Wednesday, April 3, 2024

Georgia Passes Election Security Bills Intended on Thwarting Democrat Vote Counting Shenanigans

"Prior to 2020, most citizens were quietly asleep at the switch, thinking their government would never screw them over. They finally woke up and said, 'This isn't right. Something is wrong.' They got involved. And I mean tons of people got involved in their local GOPs, in the Republican assemblies, they started going to events, and they were paying attention." - David Cross 
After two years of debate and loud and persistent grassroots activism, the Georgia Assembly voted to beef up security in Georgia's elections substantially. According to election security activist David Cross, one of the most significant changes will be the addition of a "visible watermark security feature" on ballots that will identify each ballot as an "official Georgia ballot."

Three bills, SB189, HB974, and HB1207, are said to go a long way to end "unverifiable, secretly counted elections" in Georgia by detering "ballot trafficking, counterfeit ballots, and ballot box stuffing" by requiring the visible watermarks and more robust chain of custody procedures.

And no surprise to most anyone, the "Democracy is in Danger" democrats made several unsuccessful attempts to stop the bill from passing. 

One of the most significant aspects of SB189 is that the text portion of the paper ballot, NOT the QR code, will be used as the "official vote for purposes of vote tabulation," both in the election and in any subsequent audit or recount. QR-coded ballots make it impossible for voters to know their votes were cast and counted properly. It is also important to note that even if one removes the QR codes, it does not remove vulnerability on the ballot to hidden coding in electronic voting.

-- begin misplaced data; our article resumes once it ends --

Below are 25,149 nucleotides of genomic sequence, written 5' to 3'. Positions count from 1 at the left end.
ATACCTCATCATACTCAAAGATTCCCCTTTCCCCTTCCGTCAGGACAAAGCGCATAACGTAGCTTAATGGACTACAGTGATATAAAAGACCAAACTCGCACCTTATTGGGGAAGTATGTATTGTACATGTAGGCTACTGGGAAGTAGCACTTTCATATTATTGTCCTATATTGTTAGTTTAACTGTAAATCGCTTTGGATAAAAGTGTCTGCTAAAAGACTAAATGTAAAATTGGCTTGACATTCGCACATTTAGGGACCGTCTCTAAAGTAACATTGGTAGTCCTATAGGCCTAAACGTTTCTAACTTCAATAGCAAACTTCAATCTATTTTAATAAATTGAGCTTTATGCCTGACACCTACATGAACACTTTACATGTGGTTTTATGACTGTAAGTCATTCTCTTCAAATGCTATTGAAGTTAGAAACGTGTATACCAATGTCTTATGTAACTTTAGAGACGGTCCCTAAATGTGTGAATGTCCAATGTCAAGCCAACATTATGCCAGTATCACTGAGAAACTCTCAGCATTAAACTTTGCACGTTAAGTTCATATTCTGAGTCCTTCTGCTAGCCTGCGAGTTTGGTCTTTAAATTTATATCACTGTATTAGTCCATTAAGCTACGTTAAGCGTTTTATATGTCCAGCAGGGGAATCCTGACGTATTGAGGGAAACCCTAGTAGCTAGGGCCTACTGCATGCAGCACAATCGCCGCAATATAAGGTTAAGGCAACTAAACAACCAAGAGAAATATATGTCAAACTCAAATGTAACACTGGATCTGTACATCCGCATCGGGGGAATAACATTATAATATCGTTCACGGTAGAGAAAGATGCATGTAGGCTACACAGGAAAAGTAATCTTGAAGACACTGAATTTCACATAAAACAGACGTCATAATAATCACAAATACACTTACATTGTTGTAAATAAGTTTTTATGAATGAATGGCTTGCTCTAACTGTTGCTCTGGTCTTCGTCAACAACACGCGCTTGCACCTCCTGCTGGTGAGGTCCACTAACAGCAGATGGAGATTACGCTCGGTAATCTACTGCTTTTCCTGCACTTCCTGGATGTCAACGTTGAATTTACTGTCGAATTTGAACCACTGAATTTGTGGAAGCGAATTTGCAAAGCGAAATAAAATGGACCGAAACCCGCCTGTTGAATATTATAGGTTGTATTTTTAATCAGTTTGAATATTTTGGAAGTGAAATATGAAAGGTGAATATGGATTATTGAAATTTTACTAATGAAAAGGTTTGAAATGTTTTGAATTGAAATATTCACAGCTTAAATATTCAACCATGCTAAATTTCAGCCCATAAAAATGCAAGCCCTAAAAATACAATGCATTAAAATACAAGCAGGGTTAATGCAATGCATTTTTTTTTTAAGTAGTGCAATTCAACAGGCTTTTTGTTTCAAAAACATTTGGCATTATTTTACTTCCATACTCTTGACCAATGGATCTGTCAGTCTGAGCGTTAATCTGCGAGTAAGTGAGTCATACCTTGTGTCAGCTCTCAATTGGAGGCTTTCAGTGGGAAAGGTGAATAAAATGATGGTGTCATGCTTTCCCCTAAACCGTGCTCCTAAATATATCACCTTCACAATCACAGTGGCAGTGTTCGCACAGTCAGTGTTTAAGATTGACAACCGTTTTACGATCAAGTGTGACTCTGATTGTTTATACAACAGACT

SB189 also allows counties with fewer than 5,000 registered voters to conduct voting on paper ballots rather than ballot marking devices (BMDs).  Absentee ballots may only be tabulated on Election Day with results to be reported no later than 1 hour after polls close. Each party will have two observers to monitor mail-in ballot tabulation. Chain of custody procedures and rules are clearly delineated in the bill, as are measures to verify the identification of first-time absentee voters.

HB1207 requires "any person employed by a county election superintendent...shall be a citizen of the United States." In other words, anyone handling ballots or electronic ballots will be a U.S. citizen. This bill also specifies poll watchers' (volunteers) access to polls. Poll watchers will be "entitled to observe any activity conducted at the location where they are serving...and shall be entitled to sit or stand as close as is practicable to the observed activity to be able to see and hear the poll worker or election official being observed."

While the Georgia Assembly should be applauded for its efforts to better secure elections in the state, electronic voting systems will remain a poor substitute for election-day voting, paper ballots, and hand counts. Continuing to use electronic voting systems will inevitably result in "catastrophic" security breaches, voter irregularities and stolen elections as long as democrats are involved. 

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